Nearly half of black women working in professional jobs believe there will be times during their careers when they will be overlooked for promotions they are qualified for, a survey has found.
The poll, conducted by the Black Women in Leadership (BWIL) network, found 45 per cent of black women in white-collar jobs believed they would miss out on promotions despite being just as qualified as their non-black female colleagues.
The same study found that two thirds (68 per cent) of black women experienced racial bias at work, increasing to 84 per cent among black women in senior management positions and 87 per cent among those in senior executive positions.
Gemma Bullivant, HR coach and consultant, added that the findings reinforced how urgent mandatory ethnicity pay gap reporting is, urging companies to “get on the front foot” and report their own ethnicity pay gaps instead of waiting for reporting to become mandatory.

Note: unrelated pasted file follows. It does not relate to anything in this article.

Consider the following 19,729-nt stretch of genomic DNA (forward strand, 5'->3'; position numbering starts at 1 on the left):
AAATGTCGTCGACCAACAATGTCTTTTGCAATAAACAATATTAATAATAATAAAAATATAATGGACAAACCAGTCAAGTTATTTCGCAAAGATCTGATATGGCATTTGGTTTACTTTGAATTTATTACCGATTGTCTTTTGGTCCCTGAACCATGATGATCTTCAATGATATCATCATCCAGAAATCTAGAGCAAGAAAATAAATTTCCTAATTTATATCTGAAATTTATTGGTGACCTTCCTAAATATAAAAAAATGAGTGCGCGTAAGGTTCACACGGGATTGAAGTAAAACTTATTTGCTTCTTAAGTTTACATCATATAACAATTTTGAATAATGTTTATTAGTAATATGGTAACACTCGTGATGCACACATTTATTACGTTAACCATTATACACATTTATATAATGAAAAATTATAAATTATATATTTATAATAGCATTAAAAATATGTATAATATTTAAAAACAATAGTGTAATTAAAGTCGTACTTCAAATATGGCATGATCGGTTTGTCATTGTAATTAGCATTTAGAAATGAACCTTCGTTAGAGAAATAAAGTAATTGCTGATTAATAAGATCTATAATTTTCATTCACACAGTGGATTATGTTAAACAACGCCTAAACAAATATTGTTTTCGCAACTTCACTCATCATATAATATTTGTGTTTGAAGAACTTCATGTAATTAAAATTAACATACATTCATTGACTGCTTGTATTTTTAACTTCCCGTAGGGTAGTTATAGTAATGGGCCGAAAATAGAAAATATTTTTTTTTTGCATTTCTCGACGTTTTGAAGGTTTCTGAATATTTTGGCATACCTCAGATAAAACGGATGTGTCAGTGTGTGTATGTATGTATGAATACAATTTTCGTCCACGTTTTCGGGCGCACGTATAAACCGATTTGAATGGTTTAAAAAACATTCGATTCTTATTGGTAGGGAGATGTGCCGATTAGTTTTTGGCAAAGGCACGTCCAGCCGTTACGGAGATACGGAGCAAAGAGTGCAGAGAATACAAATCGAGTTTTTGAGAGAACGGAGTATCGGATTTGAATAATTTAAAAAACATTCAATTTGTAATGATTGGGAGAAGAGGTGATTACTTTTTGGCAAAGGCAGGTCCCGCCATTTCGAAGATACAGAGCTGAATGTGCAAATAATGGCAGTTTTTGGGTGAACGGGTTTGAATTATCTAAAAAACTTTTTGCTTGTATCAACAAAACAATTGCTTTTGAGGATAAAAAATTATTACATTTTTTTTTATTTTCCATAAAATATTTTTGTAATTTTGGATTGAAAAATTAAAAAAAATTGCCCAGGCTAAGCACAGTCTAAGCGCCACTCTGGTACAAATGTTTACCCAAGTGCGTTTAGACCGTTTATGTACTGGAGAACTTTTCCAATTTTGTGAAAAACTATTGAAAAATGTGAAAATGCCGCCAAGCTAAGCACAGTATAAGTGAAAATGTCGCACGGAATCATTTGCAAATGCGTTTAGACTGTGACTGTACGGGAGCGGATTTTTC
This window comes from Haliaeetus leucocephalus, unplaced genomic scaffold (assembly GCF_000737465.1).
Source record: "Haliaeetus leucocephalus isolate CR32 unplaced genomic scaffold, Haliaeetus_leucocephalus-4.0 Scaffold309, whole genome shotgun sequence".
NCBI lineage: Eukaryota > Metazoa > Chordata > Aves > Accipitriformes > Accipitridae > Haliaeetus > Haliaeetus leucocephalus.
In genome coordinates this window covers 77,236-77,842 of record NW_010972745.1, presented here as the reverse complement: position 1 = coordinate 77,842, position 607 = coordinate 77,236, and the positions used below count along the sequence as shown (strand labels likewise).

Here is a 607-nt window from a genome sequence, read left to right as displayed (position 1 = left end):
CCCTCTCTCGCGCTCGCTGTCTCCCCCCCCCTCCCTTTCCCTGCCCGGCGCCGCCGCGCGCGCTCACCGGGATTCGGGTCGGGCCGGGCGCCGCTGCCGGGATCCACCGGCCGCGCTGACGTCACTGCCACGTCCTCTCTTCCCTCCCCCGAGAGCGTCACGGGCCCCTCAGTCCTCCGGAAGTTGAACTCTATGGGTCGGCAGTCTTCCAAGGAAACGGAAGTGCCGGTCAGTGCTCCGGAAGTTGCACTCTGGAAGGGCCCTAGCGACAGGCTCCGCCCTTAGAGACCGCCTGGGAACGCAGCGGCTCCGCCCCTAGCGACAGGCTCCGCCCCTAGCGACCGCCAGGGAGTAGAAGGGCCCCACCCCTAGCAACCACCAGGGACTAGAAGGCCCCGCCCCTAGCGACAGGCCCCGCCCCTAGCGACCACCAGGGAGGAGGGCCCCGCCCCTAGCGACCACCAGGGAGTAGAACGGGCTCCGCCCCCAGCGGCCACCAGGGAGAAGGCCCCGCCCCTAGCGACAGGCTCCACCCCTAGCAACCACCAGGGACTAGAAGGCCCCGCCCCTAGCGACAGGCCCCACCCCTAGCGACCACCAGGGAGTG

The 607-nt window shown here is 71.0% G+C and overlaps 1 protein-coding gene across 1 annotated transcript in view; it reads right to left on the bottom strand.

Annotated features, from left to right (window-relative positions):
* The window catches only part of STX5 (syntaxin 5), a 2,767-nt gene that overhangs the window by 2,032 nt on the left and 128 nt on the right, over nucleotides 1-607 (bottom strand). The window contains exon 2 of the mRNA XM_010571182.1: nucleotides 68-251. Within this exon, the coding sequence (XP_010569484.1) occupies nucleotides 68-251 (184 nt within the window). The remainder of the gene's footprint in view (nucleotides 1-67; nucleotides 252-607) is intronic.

“When companies are required to measure and report on the gaps, it can help to drive the activity in the right direction,” she said, noting that the fact that the gender pay gap widened when reporting requirements were temporarily lifted during the pandemic “suggested this type of scrutiny does have an influence on outcomes.”
“Use this valuable data to inform and develop talent and D&I actions to address these issues in your own organisation,” said Bullivant.
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